Thought for the day:

"Give me grace to amend my life, and to have an eye to mine end, without grudge of death, which to them that die in thee,
good Lord, is the gate of a wealthy life."
St. Thomas More

THREE THINGS

"Three things are necessary for the salvation of man; to know what he ought to believe; to know what he ought to desire; and to know what he ought to do."
St. Thomas Aquinas

Eternity

All souls owe their eternity to Jesus Christ. Unfortunately, many have turned their back to him.


Monday, May 22, 2017

Rogation days

For the first three days of this week, we are in what are called rogation days, which, apparently, are for us to show the world that we are Christians.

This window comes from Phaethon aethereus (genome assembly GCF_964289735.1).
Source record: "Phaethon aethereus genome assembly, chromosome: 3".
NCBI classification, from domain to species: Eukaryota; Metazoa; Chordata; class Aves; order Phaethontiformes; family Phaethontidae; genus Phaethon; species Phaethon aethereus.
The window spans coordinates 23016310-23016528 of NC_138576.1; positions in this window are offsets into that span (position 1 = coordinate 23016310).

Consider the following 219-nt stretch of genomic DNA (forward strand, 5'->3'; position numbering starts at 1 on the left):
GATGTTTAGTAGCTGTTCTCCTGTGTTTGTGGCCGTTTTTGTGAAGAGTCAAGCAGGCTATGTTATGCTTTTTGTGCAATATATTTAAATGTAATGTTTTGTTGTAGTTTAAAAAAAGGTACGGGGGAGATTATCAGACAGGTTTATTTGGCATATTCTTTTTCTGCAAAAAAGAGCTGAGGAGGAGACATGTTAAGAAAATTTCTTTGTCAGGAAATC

CHECK THIS OUT! '...Heresy is now in possession of whole countries, that were once faithful to the Church. In others, where heresy has not triumphed, religious indifference has left the majority of men with nothing of Catholicity but the name, seeing that they neglect even their most essential obligations without remorse. Among many of those who fulfill the precepts of the Church, truths are diminished. The old honesty of faith has been superseded by loose ideas and half-formed convictions. A man is popular in proportion to the concessions he makes in favor of principles condemned by the Church. The sentiments and actions of the saints, the conduct and teaching of the Church, are taxed with exaggerations, and decried as being unsuited to the period. The search after comforts has become a serious study; the thirst for earthly goods is a noble passion; independence is an idol to which everything must be sacrificed; submission is a humiliation which must be got rid of, or, where that cannot be, it must not be publicly acknowledged. Finally, there is sensualism, which, like an impure atmosphere, so impregnates every class of society, that one would suppose there was a league formed to abolish the Cross of Christ from the minds of men...The sins of men are increasing both in number and in enormity. The picture we have just drawn is sad enough; what would it have been, had we added such abominations as these, which we purposely excluded: downright impiety; corrupt doctrines, which are being actively propagated throughout the world; dealings with satan, which threaten to degrade our age to the level of pagan times; the conspiracy organized against order, justice, and religion, by secret societies?...'